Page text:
13. Similar figures for all \(k>1\) are available upon request.

  14. We also have similar results for \(N=4\).

  15. A variable seller-population model where N changes over time can also be formulated if there is a fixed upper bound to N.

  16. Since a Nash equilibrium holds under weak inequalities, we did not partition the cases. Thus the “either” statement is not an exclusive one.

  17. We solved the system of equations in two ways: by using Mathematica for the recursive equation (6) and by hand. The detailed calculations (and the Mathematica codes) are available from the authors on request.

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Acknowledgements

We thank two anonymous reviewers for very useful comments that improved the paper. We also thank Daisy Weijia Dai, who gave us numerous useful references.

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Correspondence to Takako Fujiwara-Greve.

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This article is part of the topical collection ‘Group Formation and Farsightedness” edited by Francis Bloch, Ana Mauleon and Vincent Vannetelbosch.

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Appendix

Appendix

1.1 A.1. Optimal Value Functions and the Proof of Lemma 1

The stationary relationships of the optimal value functions at all states \(s \in S_3\) other than (2), (3), (4) are as follows.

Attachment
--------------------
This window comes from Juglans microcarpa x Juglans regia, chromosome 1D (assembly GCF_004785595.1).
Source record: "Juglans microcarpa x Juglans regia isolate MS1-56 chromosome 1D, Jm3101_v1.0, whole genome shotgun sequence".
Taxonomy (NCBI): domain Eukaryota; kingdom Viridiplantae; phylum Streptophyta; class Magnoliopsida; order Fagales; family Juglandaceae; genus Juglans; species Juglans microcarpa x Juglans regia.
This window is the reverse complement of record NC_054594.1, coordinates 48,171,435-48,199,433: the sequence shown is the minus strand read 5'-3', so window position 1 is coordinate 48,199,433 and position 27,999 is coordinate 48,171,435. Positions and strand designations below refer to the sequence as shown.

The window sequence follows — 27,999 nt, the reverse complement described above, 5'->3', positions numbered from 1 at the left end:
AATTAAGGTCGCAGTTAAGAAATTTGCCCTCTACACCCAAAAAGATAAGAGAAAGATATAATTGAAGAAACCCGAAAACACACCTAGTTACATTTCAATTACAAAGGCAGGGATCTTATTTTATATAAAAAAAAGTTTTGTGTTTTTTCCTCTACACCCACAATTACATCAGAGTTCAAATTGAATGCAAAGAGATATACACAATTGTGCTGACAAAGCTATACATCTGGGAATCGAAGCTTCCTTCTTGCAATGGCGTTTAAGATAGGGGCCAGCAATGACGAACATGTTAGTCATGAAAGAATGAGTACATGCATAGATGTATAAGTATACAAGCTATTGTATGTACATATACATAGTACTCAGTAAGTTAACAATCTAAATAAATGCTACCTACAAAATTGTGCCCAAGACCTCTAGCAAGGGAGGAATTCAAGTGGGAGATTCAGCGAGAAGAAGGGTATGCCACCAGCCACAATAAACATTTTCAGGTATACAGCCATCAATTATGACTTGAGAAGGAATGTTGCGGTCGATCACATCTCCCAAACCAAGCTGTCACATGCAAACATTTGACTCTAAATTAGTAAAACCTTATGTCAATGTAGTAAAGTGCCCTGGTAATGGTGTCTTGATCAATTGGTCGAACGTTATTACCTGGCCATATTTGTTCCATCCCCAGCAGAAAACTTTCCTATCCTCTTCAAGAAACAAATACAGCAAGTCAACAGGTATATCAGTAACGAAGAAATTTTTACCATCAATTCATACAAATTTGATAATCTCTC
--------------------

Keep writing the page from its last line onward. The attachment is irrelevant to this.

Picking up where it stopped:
$$\begin{aligned} V_t(12)= & {} U(12) + \frac{2\varepsilon }{3}V_{t+1}(21_F) \cdot \texttt {AND}\bigl ( V_{t+1}(21_F) \geqq V_{t+1} (2_F1), V_{t+1}(21_F) \geqq V_{t+1}(11_F1) \bigr )\\&+ \frac{2\varepsilon }{3}V_{t+1}(12_F) \cdot \texttt {AND}\bigl ( V_{t+1}(21_F)< V_{t+1} (2_F1), V_{t+1}(2_F1) \geqq V_{t+1}(11_F1) \bigr )\\&+ \frac{2\varepsilon }{3}V_{t+1}(11_F1) \cdot \texttt {AND}\bigl ( V_{t+1}(21_F)< V_{t+1} (11_F1), V_{t+1}(2_F1)< V_{t+1}(11_F1) \bigr )\\&+ (1-\varepsilon ) V_{t+1}(12),\\ V_t(12_F)= & {} U(12_F) + \frac{2\varepsilon }{3}V_{t+1}(21_F) \cdot \texttt {AND}\bigl ( V_{t+1}(21_F) \geqq V_{t+1} (2_F1), V_{t+1}(21_F)\geqq V_{t+1}(11_F1) \bigr )\\&+ \frac{2\varepsilon }{3}V_{t+1}(12_F) \cdot \texttt {AND}\bigl ( V_{t+1}(21_F)< V_{t+1} (2_F1), V_{t+1}(2_F1)\geqq V_{t+1}(11_F1) \bigr )\\&+ \frac{2\varepsilon }{3}V_{t+1}(11_F1) \cdot \texttt {AND}\bigl ( V_{t+1}(21_F)< V_{t+1} (11_F1), V_{t+1}(2_F1)< V_{t+1}(11_F1) \bigr )\\&+ (1-\varepsilon ) V_{t+1}(12),\\ V_t(1_F2)= & {} U(1_F2) + \frac{2\varepsilon }{3}V_{t+1}(21_F) \cdot \texttt {AND}\bigl ( V_{t+1}(21_F) \geqq V_{t+1} (2_F1), V(21_F)\geqq V_{t+1}(11_F1) \bigr )\\&+ \frac{2\varepsilon }{3}V_{t+1}(12_F) \cdot \texttt {AND}\bigl ( V_{t+1}(21_F)< V_{t+1} (2_F1), V_{t+1}(2_F1)\geqq V_{t+1}(11_F1) \bigr )\\&+ \frac{2\varepsilon }{3}V_{t+1}(11_F1) \cdot \texttt {AND}\bigl ( V_{t+1}(21_F)< V_{t+1} (11_F1), V_{t+1}(2_F1)< V_{t+1}(11_F1) \bigr )\\&+ (1-\varepsilon ) V_{t+1}(12),\\ V_t(21)= & {} U(21) +\frac{\varepsilon }{3} V(3)\cdot \texttt {IF} \bigl ( V_{t+1}(3) \geqq V_{t+1} (12)\bigr ) +\frac{\varepsilon }{3} V_{t+1}(21)\cdot \texttt {IF} \bigl ( V_{t+1}(3)< V_{t+1} (12)\bigr )\\&+\frac{\varepsilon }{3} V_{t+1}(1_F2) \cdot \texttt {AND}\bigl ( V_{t+1}(21_F) \geqq V_{t+1}(2_F1), V_{t+1}(21_F) \geqq V_{t+1}(11_F1) \bigr )\\&+\frac{\varepsilon }{3} V_{t+1}(2_F1) \cdot \texttt {AND}\bigl ( V_{t+1}(21_F)< V_{t+1}(2_F1), V_{t+1}(2_F1) \geqq V_{t+1}(11_F1) \bigr )\\&+\frac{\varepsilon }{3} V_{t+1}(1_F11) \cdot \texttt {AND}\bigl ( V_{t+1}(21_F)< V_{t+1}(11_F1), V_{t+1}(2_F1)< V_{t+1}(11_F1) \bigr )\\&+ (1-\varepsilon ) V_{t+1}(21),\\ V_t(2_F1)= & {} U(2_F1) +\frac{\varepsilon }{3} V_{t+1}(3)\cdot \texttt {IF} \bigl ( V_{t+1}(3) \geqq V_{t+1} (12)\bigr ) \\&+\frac{\varepsilon }{3} V_{t+1}(21)\cdot \texttt {IF} \bigl ( V_{t+1}(3)< V_{t+1} (12)\bigr )\\&+\frac{\varepsilon }{3} V_{t+1}(1_F2) \cdot \texttt {AND}\bigl ( V_{t+1}(21_F) \geqq V_{t+1}(2_F1), V_{t+1}(21_F) \geqq V_{t+1}(11_F1) \bigr )\\&+\frac{\varepsilon }{3} V_{t+1}(2_F1) \cdot \texttt {AND}\bigl ( V_{t+1}(21_F)< V_{t+1}(2_F1), V_{t+1}(2_F1) \geqq V_{t+1}(11_F1) \bigr )\\&+\frac{\varepsilon }{3} V_{t+1}(1_F11) \cdot \texttt {AND}\bigl ( V_{t+1}(21_F)< V_{t+1}(11_F1), V_{t+1}(2_F1)< V_{t+1}(11_F1) \bigr )\\&+ (1-\varepsilon ) V_{t+1}(21),\\ V_t(21_F)= & {} U(21_F) +\frac{\varepsilon }{3} V_{t+1}(3)\cdot \texttt {IF} \bigl ( V_{t+1}(3) \geqq V_{t+1} (12)\bigr ) \\&+\frac{\varepsilon }{3} V_{t+1}(21)\cdot \texttt {IF} \bigl ( V_{t+1}(3)< V_{t+1} (12)\bigr )\\&+\frac{\varepsilon }{3} V_{t+1}(1_F2) \cdot \texttt {AND}\bigl ( V_{t+1}(21_F) \geqq V_{t+1}(2_F1), V_{t+1}(21_F) \geqq V_{t+1}(11_F1) \bigr )\\&+\frac{\varepsilon }{3} V_{t+1}(2_F1) \cdot \texttt {AND}\bigl ( V_{t+1}(21_F)< V_{t+1}(2_F1), V_{t+1}(2_F1) \geqq V_{t+1}(11_F1) \bigr )\\&+\frac{\varepsilon }{3} V_{t+1}(1_F11) \cdot \texttt {AND}\bigl ( V_{t+1}(21_F)< V_{t+1}(11_F1), V_{t+1}(2_F1)< V_{t+1}(11_F1) \bigr )\\&+ (1-\varepsilon ) V_{t+1}(21),\\ V_t(3)= & {} U(3) +\frac{2\varepsilon }{3} V_{t+1}(2_F1) \cdot \texttt {IF} \bigl ( V_{t+1} (12_F) \geqq V_{t+1}(3_F) \bigr )\\&+\frac{2\varepsilon }{3} V_{t+1}(3_F) \cdot \texttt {IF} \bigl ( V_{t+1} (12_F)< V_{t+1}(3_F) \bigr ) +(1-\varepsilon ) V_{t+1}(3),\\ V_t(3_F)= & {} U(3_F) +\frac{2\varepsilon }{3} V_{t+1}(2_F1) \cdot \texttt {IF} \bigl ( V_{t+1} (12_F) \geqq V_{t+1}(3_F) \bigr )\\&+\frac{2\varepsilon }{3} V_{t+1}(3_F) \cdot \texttt {IF} \bigl ( V_{t+1} (12_F) < V_{t+1}(3_F) \bigr ) +(1-\varepsilon ) V_{t+1}(3), \end{aligned}$$